classification
Title: A subclass of set doesn't always have __init__ called.
Type: Stage:
Components: Library (Lib) Versions: Python 3.0
process
Status: closed Resolution: fixed
Dependencies: Superseder:
Assigned To: rhettinger Nosy List: dbenbenn, georg.brandl, rhettinger
Priority: normal Keywords: patch

Created on 2007-05-19 14:03 by dbenbenn, last changed 2008-11-16 11:47 by rhettinger. This issue is now closed.

Files
File name Uploaded Description Edit
set.diff rhettinger, 2008-03-22 12:14
set.diff rhettinger, 2008-11-16 11:15 Patch to setobject.c
Messages (8)
msg32076 - (view) Author: David Benbennick (dbenbenn) Date: 2007-05-19 14:03
Consider the following code:

>>> class foo(set):
...     def __init__(self, iter):
...         print "foo.__init__"
...         set.__init__(self, iter)
... 
>>> x = foo([1,2])
foo.__init__
>>> y = foo([2,3])
foo.__init__
>>> x & y
foo([2])

As you can see, the foo.__and__ method creates a new foo object without calling foo.__init__.

The problem is in Objects/setobject.c:make_new_set().
msg32077 - (view) Author: Georg Brandl (georg.brandl) * (Python committer) Date: 2007-05-19 16:11
Wasn't that fixed some time ago?

@OP: what Python version do you use?
msg32078 - (view) Author: Raymond Hettinger (rhettinger) * (Python committer) Date: 2007-05-19 16:25
Sorry, this is just the way Python works.  Given that the __and__ operation has no way of knowing the signature of your subclass contructor, it will produce a new set from your two foo inputs.  This design prevades the language (for example list and int have similar behaviors).  Recommend closing this as not-a-bug:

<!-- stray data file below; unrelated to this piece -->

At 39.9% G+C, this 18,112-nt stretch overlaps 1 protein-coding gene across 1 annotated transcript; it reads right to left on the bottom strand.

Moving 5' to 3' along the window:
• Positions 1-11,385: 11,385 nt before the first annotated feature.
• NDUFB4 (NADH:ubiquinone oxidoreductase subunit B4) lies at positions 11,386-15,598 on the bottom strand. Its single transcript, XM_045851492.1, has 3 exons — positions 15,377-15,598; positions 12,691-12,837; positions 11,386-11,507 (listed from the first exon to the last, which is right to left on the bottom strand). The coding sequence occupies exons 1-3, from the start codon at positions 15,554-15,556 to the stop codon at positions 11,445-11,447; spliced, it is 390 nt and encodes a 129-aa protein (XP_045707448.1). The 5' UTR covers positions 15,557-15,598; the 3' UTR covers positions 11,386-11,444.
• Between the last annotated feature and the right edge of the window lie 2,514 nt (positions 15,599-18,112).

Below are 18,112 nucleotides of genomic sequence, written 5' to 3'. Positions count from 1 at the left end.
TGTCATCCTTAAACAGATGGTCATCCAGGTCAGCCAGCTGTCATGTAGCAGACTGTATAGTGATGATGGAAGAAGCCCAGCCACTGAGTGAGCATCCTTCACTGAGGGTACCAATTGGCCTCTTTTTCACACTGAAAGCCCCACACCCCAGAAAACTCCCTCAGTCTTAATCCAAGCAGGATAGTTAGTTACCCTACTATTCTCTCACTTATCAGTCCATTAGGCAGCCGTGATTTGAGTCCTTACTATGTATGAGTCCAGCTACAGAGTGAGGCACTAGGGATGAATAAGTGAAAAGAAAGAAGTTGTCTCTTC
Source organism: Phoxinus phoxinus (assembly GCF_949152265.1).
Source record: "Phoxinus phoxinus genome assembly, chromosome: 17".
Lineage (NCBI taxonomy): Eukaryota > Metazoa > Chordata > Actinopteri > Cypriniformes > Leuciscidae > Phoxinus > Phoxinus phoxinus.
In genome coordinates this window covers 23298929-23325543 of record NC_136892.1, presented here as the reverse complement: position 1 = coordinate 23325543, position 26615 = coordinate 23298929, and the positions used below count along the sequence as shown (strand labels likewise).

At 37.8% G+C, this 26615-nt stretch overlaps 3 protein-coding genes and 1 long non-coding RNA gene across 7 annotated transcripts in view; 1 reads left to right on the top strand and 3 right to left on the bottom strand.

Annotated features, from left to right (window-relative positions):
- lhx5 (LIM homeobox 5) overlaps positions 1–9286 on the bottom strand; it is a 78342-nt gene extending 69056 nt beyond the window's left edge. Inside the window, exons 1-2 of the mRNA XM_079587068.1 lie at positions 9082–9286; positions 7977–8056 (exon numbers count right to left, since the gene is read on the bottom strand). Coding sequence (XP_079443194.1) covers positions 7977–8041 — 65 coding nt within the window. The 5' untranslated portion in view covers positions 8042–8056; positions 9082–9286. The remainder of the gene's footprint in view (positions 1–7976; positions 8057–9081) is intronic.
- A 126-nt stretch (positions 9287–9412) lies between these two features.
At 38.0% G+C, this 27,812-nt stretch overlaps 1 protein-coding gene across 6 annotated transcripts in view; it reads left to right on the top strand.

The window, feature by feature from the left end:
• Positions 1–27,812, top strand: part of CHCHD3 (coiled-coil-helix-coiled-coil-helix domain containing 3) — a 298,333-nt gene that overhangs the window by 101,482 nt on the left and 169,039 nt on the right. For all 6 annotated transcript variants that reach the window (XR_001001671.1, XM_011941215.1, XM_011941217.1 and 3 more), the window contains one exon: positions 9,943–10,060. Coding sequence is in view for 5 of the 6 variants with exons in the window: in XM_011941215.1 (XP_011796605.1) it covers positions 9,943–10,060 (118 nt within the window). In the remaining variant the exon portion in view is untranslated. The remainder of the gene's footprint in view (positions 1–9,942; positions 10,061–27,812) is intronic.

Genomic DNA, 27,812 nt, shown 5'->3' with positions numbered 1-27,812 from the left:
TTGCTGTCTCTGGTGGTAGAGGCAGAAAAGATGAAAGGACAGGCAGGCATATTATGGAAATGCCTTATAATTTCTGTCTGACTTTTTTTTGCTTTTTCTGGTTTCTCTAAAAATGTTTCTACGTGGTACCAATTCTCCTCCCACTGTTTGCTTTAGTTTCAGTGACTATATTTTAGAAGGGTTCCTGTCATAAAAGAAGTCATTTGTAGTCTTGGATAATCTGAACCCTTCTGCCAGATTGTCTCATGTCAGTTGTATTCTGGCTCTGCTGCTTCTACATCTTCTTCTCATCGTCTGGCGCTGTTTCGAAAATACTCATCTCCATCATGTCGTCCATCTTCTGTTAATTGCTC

>>> class foo(list):
	def __init__(self, iter):
		print 'foo.__init__'
		list.__init__(self, iter)

		
>>> x = foo([1,2])
foo.__init__
>>> y = foo([2,3])
foo.__init__
>>> x + y
[1, 2, 2, 3]
>>> type(_)
<type 'list'>
>>> 
>>> class foo(int): 
        pass

>>> foo(1) + foo(2)
3
>>> type(_)
<type 'int'>
msg32079 - (view) Author: Georg Brandl (georg.brandl) * (Python committer) Date: 2007-05-19 16:32
There is a difference: in the list and int case, the new object is of the base type.
In the set case, the new object is of type foo.

But the constructor signature argument is a valid one.
msg32080 - (view) Author: Raymond Hettinger (rhettinger) * (Python committer) Date: 2007-05-19 16:40
Hmm, that's a bummer.
It is probably going to have to change.  
Will look it and fix it when I get a chance.
msg64319 - (view) Author: Raymond Hettinger (rhettinger) * (Python committer) Date: 2008-03-22 12:14
Attaching a possible fix (untested).
msg75932 - (view) Author: Raymond Hettinger (rhettinger) * (Python committer) Date: 2008-11-16 11:15
Improved solution attached.
msg75933 - (view) Author: Raymond Hettinger (rhettinger) * (Python committer) Date: 2008-11-16 11:47
Fixed in r67232.

Don't think this should be backported to the 2.x series as it may break
working code relying on the old behavior.
History
Date User Action Args
2012-09-07 16:44:39amaury.forgeotdarclinkissue15879 superseder
2008-11-16 11:47:30rhettingersetstatus: open -> closed
resolution: fixed
messages: + msg75933
versions: + Python 3.0, - Python 2.5
2008-11-16 11:15:26rhettingersetfiles: + set.diff
messages: + msg75932
2008-03-22 12:14:20rhettingersetfiles: + set.diff
keywords: + patch
messages: + msg64319
2007-05-19 14:03:55dbenbenncreate